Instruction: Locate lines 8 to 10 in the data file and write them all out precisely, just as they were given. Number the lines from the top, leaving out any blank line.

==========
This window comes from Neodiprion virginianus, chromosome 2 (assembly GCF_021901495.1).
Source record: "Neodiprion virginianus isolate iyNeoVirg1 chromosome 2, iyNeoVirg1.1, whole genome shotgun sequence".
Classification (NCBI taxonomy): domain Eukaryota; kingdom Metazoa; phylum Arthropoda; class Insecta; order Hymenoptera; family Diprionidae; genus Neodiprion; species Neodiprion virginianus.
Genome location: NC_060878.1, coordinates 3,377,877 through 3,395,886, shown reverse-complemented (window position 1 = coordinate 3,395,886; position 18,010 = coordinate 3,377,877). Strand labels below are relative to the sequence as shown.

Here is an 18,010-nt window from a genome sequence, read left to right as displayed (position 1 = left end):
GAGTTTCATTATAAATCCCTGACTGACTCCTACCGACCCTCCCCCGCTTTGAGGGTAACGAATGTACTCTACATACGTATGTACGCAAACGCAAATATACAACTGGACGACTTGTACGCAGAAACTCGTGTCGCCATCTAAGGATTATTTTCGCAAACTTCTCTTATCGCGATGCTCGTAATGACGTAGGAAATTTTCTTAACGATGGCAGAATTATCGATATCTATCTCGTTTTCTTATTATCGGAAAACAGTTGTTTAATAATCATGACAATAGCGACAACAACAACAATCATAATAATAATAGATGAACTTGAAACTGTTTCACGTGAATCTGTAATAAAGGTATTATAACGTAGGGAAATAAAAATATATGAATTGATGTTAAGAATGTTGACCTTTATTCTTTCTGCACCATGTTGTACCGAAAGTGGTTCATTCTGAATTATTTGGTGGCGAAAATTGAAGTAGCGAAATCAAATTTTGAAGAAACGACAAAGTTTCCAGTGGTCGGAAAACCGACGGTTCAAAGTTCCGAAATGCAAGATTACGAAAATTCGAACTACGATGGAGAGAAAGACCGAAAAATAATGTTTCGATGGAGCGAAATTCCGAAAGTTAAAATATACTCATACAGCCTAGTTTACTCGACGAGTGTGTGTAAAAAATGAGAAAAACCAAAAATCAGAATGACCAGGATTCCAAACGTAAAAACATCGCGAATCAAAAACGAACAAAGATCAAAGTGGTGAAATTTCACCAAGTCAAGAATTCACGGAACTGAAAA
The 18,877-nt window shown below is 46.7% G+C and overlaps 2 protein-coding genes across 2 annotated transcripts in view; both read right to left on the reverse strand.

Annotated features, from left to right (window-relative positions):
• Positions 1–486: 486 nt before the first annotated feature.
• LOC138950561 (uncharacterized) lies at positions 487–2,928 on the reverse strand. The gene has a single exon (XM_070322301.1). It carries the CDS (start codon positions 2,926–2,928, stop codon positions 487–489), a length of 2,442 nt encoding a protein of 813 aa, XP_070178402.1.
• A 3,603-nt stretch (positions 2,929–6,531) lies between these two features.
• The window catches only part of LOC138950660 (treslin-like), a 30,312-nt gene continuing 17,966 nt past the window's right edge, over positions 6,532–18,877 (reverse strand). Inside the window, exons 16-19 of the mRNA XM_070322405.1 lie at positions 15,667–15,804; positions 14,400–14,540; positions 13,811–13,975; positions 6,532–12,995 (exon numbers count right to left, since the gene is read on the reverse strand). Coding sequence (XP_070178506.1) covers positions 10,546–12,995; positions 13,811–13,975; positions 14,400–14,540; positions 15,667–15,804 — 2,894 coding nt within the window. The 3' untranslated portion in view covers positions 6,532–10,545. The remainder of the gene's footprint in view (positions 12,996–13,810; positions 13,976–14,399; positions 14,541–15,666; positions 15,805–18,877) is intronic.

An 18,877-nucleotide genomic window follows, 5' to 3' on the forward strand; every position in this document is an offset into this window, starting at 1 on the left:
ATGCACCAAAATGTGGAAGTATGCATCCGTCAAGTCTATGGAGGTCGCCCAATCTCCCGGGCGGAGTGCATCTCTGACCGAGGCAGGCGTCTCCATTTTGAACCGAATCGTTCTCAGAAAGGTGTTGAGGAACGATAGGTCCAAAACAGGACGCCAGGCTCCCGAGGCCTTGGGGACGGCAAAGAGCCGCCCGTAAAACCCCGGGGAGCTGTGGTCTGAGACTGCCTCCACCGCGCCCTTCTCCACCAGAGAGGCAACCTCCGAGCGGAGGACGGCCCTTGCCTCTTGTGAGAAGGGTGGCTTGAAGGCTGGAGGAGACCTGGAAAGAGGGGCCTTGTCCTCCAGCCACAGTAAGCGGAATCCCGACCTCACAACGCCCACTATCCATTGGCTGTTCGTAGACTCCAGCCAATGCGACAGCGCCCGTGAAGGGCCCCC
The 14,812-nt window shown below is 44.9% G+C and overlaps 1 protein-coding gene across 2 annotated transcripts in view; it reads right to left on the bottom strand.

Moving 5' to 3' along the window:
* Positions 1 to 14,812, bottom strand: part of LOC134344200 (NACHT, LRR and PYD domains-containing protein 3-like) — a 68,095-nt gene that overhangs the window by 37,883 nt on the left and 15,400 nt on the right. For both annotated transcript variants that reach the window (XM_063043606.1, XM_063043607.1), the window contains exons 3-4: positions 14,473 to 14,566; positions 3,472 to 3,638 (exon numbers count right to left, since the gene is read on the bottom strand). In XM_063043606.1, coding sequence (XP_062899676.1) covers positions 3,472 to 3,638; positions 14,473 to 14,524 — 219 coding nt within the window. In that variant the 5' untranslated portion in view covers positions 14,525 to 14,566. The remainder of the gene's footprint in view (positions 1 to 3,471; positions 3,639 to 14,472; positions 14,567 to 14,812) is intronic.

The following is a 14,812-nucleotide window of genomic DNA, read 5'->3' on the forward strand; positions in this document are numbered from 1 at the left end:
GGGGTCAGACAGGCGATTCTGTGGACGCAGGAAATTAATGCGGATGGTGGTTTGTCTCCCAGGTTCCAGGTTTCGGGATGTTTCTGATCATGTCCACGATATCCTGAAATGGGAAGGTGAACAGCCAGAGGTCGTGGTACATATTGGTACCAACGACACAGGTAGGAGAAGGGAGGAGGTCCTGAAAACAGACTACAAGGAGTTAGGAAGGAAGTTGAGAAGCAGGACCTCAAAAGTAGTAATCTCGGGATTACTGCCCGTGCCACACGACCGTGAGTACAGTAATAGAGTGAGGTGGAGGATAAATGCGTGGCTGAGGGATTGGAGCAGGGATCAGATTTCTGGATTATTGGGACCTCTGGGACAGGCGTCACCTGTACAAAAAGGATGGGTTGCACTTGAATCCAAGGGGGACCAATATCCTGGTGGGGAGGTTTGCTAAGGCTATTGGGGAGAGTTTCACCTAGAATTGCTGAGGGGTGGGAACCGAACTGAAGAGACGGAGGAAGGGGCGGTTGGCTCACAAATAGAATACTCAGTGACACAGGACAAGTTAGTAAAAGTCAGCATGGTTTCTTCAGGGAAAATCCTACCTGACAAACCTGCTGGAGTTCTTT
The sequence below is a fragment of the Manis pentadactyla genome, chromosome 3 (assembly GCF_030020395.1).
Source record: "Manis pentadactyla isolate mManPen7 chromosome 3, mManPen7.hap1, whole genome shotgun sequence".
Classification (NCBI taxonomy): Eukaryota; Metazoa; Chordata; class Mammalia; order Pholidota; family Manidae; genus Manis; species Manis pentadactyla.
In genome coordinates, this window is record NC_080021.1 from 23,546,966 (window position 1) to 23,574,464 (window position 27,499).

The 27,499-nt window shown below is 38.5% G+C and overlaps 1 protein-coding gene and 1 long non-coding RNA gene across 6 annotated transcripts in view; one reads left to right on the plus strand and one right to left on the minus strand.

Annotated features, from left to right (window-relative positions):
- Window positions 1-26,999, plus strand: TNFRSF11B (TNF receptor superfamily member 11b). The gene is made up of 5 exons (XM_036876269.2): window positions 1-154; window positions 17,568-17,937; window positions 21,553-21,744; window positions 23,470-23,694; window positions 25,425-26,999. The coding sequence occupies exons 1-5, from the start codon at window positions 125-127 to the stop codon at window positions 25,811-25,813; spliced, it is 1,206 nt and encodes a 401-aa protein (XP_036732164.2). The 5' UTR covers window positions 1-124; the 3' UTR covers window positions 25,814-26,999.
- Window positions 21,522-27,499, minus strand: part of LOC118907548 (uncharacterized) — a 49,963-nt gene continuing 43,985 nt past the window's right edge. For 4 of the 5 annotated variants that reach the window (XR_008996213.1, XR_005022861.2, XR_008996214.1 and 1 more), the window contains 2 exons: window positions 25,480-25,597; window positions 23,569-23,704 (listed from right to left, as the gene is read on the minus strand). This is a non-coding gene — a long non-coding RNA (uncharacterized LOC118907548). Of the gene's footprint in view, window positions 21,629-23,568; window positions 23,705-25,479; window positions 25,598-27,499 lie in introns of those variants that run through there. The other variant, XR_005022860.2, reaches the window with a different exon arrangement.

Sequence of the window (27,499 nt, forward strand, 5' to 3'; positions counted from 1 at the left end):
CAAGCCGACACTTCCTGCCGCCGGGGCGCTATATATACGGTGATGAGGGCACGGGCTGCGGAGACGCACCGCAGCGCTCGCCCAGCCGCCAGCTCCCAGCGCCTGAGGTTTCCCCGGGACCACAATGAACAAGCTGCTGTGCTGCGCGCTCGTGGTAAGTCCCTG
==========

Annotated features, from left to right (window-relative positions):
• Positions 1–486: 486 nt before the first annotated feature.
• LOC138950561 (uncharacterized) lies at positions 487–2,928 on the reverse strand. The gene has a single exon (XM_070322301.1). It carries the CDS (start codon positions 2,926–2,928, stop codon positions 487–489), a length of 2,442 nt encoding a protein of 813 aa, XP_070178402.1.